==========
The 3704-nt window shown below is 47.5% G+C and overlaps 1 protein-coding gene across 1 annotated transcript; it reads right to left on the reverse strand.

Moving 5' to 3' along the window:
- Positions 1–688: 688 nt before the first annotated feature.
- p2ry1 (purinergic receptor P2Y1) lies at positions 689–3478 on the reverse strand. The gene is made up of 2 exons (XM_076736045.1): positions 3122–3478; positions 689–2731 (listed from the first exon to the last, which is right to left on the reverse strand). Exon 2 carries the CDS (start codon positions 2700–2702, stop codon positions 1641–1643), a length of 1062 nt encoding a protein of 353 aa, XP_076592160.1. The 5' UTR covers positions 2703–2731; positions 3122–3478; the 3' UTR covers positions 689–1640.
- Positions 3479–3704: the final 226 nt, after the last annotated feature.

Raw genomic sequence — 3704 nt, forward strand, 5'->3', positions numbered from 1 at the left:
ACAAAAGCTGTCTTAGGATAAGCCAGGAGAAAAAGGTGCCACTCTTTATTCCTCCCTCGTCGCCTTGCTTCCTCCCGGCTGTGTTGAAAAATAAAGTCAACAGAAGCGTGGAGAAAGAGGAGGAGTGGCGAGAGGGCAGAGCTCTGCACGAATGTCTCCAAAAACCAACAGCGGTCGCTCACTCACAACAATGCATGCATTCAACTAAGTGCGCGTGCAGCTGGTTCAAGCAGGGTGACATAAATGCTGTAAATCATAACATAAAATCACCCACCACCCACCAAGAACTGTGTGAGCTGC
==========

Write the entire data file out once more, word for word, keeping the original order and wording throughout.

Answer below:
The 3704-nt window shown below is 47.5% G+C and overlaps 1 protein-coding gene across 1 annotated transcript; it reads right to left on the reverse strand.

Moving 5' to 3' along the window:
- Positions 1–688: 688 nt before the first annotated feature.
- p2ry1 (purinergic receptor P2Y1) lies at positions 689–3478 on the reverse strand. The gene is made up of 2 exons (XM_076736045.1): positions 3122–3478; positions 689–2731 (listed from the first exon to the last, which is right to left on the reverse strand). Exon 2 carries the CDS (start codon positions 2700–2702, stop codon positions 1641–1643), a length of 1062 nt encoding a protein of 353 aa, XP_076592160.1. The 5' UTR covers positions 2703–2731; positions 3122–3478; the 3' UTR covers positions 689–1640.
- Positions 3479–3704: the final 226 nt, after the last annotated feature.

Raw genomic sequence — 3704 nt, forward strand, 5'->3', positions numbered from 1 at the left:
ACAAAAGCTGTCTTAGGATAAGCCAGGAGAAAAAGGTGCCACTCTTTATTCCTCCCTCGTCGCCTTGCTTCCTCCCGGCTGTGTTGAAAAATAAAGTCAACAGAAGCGTGGAGAAAGAGGAGGAGTGGCGAGAGGGCAGAGCTCTGCACGAATGTCTCCAAAAACCAACAGCGGTCGCTCACTCACAACAATGCATGCATTCAACTAAGTGCGCGTGCAGCTGGTTCAAGCAGGGTGACATAAATGCTGTAAATCATAACATAAAATCACCCACCACCCACCAAGAACTGTGTGAGCTGC